Slade's Noddy Holder reveals five year throat cancer battle
Slade’s Noddy Holder, 77, reveals his secret five year throat cancer battle as his wife Suzan says he was given six months to live
Slade star Noddy Holder has revealed he has been battling throat cancer for five years and was given six months to live when he was first diagnosed.
His wife Suzan Price, 57, detailed Noddy’s secret health battle in an emotional piece written for Great British Life on Thursday.
Noddy, 77, underwent a new trial of chemotherapy which has helped to keep him alive.
Suzan wrote: ‘Five years ago we were given the devastating news that he had oesophageal cancer and only had six months to live.
‘I’m sorry if that comes as a bit of a shock; it came as a total bombshell to us too. We coped with it the only way we could, by hunkering down, sticking together and doing everything we could to survive it.
Sad news: Slade’s Noddy Holder, 77, has revealed his secret five year throat cancer battle as his wife Suzan said he was given six months to live when he was first diagnosed, (pictured in March)
Iconic: Noddy is best known for his band Slade’s hit song Merry Xmas Everyone – (pictured in 1972)
Suzan wrote: ‘It came as a total bombshell to us too. We coped with it the only way we could, by hunkering down, sticking together and doing everything we could to survive it’ (pictured together in March)
Wow! Slade’s biggest hit was Merry Christmas Everybody in 1973 – the song is reported to bring in £500,000 in royalties alone each year (pictured in 1985)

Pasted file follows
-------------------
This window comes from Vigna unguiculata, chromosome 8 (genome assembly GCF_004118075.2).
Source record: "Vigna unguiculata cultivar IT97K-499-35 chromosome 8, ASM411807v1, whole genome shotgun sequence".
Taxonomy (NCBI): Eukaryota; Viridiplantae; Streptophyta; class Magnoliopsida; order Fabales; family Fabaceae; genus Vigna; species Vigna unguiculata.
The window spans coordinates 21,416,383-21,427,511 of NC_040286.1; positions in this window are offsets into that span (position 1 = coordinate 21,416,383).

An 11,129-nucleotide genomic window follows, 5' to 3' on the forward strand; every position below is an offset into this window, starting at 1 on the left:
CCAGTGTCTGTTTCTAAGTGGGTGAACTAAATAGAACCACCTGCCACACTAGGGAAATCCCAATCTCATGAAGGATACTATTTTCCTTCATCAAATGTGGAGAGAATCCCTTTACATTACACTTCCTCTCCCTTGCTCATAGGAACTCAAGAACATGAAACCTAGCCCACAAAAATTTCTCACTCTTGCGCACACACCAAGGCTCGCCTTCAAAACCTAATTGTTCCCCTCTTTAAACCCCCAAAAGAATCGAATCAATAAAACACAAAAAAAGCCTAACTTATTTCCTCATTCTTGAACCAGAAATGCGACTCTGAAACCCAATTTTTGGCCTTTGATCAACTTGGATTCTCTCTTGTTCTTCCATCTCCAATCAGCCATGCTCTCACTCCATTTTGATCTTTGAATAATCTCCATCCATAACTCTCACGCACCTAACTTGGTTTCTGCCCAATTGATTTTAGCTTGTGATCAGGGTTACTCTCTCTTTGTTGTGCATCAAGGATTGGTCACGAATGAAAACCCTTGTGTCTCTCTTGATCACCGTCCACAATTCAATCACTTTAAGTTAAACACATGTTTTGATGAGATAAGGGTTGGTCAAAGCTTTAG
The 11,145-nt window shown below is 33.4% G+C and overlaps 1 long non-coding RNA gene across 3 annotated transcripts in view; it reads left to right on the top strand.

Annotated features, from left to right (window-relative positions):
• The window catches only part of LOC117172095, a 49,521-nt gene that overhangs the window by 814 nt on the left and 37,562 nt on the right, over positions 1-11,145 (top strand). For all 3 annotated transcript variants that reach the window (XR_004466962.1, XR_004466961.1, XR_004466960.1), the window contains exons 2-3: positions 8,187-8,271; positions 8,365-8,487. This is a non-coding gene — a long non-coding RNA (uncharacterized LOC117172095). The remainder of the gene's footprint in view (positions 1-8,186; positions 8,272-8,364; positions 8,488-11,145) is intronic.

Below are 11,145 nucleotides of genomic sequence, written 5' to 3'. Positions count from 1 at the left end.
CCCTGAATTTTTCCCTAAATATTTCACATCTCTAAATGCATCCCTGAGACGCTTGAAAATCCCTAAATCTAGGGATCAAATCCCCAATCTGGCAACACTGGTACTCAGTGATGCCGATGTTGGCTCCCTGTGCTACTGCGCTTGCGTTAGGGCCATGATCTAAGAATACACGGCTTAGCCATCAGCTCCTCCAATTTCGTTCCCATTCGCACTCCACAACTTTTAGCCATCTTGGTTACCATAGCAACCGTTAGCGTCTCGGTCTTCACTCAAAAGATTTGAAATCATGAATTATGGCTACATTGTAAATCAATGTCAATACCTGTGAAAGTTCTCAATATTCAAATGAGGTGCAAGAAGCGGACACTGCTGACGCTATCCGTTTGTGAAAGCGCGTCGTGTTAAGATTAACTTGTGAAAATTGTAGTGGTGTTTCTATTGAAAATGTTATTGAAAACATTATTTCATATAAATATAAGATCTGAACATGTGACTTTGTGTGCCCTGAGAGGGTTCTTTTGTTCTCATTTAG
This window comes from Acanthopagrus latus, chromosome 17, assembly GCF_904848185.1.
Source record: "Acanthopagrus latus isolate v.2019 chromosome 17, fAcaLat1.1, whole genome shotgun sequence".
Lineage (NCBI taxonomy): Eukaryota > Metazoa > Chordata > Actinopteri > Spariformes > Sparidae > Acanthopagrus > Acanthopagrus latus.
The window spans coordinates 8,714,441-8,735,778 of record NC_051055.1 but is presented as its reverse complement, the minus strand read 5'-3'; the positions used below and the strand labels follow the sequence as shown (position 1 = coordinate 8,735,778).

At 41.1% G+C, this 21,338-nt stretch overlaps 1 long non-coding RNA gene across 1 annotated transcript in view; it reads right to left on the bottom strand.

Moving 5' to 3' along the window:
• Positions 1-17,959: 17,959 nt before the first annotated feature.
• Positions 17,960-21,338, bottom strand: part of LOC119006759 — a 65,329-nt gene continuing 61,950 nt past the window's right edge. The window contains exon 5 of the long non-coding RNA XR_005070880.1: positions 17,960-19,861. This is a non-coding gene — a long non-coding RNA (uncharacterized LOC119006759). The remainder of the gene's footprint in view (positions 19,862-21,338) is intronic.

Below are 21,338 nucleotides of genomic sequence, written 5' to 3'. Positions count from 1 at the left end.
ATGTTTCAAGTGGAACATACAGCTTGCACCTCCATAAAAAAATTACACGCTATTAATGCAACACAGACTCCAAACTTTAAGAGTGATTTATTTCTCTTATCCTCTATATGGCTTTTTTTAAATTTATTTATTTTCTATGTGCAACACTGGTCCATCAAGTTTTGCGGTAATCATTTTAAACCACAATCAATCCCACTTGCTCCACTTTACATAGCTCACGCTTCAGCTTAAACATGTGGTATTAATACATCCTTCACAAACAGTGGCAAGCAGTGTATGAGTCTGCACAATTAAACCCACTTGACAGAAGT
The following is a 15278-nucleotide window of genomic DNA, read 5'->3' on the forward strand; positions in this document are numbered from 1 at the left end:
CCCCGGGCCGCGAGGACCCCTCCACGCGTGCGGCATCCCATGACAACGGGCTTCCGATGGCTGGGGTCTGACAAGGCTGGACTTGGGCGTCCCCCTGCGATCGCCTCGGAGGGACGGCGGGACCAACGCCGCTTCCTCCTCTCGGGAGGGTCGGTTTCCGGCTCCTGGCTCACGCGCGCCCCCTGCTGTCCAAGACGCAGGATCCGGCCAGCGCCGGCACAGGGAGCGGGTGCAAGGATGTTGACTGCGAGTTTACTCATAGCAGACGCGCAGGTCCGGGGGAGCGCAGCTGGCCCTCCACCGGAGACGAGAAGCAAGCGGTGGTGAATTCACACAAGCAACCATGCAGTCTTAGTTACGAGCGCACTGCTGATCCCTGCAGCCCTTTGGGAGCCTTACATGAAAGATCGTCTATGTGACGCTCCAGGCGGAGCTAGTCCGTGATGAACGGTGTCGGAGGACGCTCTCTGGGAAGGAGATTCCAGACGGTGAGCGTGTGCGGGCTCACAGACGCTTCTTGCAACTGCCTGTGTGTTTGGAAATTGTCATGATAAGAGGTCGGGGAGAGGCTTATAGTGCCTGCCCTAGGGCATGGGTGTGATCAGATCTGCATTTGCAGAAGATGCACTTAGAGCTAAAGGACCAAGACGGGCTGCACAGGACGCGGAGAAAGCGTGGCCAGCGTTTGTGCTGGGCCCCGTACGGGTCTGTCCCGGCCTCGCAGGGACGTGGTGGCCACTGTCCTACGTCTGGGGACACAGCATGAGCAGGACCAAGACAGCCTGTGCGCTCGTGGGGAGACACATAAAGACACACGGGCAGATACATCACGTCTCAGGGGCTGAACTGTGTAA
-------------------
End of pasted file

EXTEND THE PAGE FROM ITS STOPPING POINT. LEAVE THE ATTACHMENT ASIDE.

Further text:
‘We told only immediate close family and friends and I will never apologise to those we did not confide in, only to those who were forced to suffer pain and anguish alongside us as we attempted to navigate our way through this new and horrifying world.’
Suzan married Noddy in 2004 and said the Merry Xmas Everyone singer has managed to keep a positive outlook despite his health woes.
He received treatment at The Christie Hospital in Manchester and underwent a groundbreaking new form of chemotherapy which has helped keep him alive.
Suzan wrote: ‘There were no guarantees, no one knew if it would have any effect, let alone work miracles, but he responded well. As anyone who has received a cancer diagnosis will know, the experts never like to use the word “cure”, but here we are five years later and he’s feeling good and looking great.
Noddy has been in fine form and was able to perform on stage this summer after being invited on stage by Cheshire musician Tom Seals.
Slade earned themselves six UK Number One singles during their 25-year career.
Their biggest hit was Merry Christmas Everybody in 1973, with its memorable chorus: ‘So here it is, Merry Christmas/Everybody’s having fun.
The song is reported to bring in £500,000 in royalties alone each year.
Incredible: Noddy received treatment at The Christie Hospital in Manchester and underwent a groundbreaking new form of chemotherapy – his wife said experts never like to use the word “cure”, but five years on he’s feeling good (pictured in 2015)
Fighting back: Noddy was last pictured in May during a stroll in Manchester